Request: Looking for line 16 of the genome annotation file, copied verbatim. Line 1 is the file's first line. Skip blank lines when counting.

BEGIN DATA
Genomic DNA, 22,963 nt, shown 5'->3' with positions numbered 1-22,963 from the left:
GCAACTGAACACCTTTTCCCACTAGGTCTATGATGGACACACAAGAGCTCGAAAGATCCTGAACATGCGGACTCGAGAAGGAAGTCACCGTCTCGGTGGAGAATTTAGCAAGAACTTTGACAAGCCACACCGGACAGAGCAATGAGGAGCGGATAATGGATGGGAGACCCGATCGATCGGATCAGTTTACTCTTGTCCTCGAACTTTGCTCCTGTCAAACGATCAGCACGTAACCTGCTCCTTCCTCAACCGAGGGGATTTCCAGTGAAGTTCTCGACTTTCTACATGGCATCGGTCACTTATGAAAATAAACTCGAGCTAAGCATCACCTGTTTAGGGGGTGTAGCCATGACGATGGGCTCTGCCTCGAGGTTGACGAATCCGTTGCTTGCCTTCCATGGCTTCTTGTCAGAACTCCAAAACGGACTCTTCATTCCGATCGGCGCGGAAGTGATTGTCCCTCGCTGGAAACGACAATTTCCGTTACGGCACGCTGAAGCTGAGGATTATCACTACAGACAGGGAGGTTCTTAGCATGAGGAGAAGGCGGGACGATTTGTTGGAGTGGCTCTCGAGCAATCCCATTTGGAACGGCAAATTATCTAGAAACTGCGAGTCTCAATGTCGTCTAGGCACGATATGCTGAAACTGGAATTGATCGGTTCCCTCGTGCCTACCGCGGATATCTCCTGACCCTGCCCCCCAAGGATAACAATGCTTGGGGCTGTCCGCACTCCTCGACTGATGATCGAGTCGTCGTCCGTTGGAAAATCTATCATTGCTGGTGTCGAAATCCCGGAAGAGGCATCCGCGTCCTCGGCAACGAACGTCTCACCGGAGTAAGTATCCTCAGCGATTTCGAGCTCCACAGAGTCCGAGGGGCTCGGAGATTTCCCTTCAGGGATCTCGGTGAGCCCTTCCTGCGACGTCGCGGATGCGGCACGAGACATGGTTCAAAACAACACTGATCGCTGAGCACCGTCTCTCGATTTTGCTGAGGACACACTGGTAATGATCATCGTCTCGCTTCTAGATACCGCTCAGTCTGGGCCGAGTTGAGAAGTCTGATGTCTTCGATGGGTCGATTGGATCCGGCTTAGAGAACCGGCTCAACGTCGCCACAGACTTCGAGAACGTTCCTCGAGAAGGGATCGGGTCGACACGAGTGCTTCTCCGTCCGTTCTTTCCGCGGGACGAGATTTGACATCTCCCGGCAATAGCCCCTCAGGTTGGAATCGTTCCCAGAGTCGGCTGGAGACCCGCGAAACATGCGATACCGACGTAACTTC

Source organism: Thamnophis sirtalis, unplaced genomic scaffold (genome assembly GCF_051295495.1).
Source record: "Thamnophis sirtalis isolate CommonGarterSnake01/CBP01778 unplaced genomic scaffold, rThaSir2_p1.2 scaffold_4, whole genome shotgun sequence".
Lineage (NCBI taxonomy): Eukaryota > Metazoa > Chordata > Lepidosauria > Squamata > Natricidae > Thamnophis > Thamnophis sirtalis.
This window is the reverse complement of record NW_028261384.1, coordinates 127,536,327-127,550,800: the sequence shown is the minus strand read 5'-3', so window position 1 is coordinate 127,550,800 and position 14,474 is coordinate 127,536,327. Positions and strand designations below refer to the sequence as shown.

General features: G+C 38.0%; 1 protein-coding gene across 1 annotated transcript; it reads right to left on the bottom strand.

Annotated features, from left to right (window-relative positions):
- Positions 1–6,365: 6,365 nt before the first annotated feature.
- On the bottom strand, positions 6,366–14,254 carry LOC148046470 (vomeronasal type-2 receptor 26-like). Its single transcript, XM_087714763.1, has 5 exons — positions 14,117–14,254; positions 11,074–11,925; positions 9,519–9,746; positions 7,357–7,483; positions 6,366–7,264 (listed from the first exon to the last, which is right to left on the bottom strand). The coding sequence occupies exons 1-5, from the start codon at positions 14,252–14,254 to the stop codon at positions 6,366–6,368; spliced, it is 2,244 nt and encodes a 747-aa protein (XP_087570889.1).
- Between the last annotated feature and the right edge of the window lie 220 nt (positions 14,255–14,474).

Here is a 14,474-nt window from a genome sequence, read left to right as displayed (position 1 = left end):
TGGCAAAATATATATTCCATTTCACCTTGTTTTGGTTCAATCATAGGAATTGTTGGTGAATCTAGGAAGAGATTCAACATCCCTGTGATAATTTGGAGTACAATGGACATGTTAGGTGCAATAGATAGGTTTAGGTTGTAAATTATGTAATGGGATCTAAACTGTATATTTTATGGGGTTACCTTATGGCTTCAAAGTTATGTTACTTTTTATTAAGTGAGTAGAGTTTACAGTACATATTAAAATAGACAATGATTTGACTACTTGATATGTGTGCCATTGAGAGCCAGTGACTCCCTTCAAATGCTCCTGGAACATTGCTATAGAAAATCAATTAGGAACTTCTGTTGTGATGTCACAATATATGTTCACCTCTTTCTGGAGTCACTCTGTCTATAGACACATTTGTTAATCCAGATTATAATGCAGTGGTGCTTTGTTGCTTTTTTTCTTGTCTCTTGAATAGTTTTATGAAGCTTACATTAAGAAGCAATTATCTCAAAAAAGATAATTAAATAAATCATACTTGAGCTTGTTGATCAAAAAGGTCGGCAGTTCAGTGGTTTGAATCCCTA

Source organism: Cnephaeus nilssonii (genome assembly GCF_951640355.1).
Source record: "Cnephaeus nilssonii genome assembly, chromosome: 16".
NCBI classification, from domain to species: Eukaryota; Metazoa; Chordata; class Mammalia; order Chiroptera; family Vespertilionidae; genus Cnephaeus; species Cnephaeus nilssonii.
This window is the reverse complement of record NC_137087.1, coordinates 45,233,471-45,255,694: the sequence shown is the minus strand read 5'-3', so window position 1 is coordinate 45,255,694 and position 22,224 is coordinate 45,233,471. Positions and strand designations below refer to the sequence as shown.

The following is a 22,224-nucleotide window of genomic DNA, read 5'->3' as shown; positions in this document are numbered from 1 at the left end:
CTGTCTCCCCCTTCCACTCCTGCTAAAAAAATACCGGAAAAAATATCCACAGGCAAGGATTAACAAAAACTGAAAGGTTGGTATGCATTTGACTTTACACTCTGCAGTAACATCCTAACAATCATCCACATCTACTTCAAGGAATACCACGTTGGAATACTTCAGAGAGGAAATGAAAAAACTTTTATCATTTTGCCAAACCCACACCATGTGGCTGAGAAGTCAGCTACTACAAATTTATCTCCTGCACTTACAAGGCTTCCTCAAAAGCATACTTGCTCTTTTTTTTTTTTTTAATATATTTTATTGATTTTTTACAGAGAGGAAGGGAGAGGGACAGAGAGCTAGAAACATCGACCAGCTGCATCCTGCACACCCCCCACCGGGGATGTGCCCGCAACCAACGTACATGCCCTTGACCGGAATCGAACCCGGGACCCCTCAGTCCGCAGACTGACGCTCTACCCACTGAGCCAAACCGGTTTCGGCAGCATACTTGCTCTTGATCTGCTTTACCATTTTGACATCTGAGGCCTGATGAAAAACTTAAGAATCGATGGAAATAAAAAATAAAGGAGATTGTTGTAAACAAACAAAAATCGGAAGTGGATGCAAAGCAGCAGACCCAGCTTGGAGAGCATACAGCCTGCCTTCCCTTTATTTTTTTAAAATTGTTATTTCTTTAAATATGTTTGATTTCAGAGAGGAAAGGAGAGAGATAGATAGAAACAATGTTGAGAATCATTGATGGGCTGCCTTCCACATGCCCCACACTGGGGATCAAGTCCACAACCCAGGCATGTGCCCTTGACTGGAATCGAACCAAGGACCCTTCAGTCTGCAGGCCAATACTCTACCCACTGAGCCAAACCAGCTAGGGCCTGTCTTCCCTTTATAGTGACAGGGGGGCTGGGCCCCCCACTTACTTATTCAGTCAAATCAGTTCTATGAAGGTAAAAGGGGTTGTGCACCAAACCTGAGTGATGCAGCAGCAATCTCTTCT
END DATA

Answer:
NCBI classification, from domain to species: Eukaryota; Metazoa; Chordata; class Mammalia; order Chiroptera; family Vespertilionidae; genus Cnephaeus; species Cnephaeus nilssonii.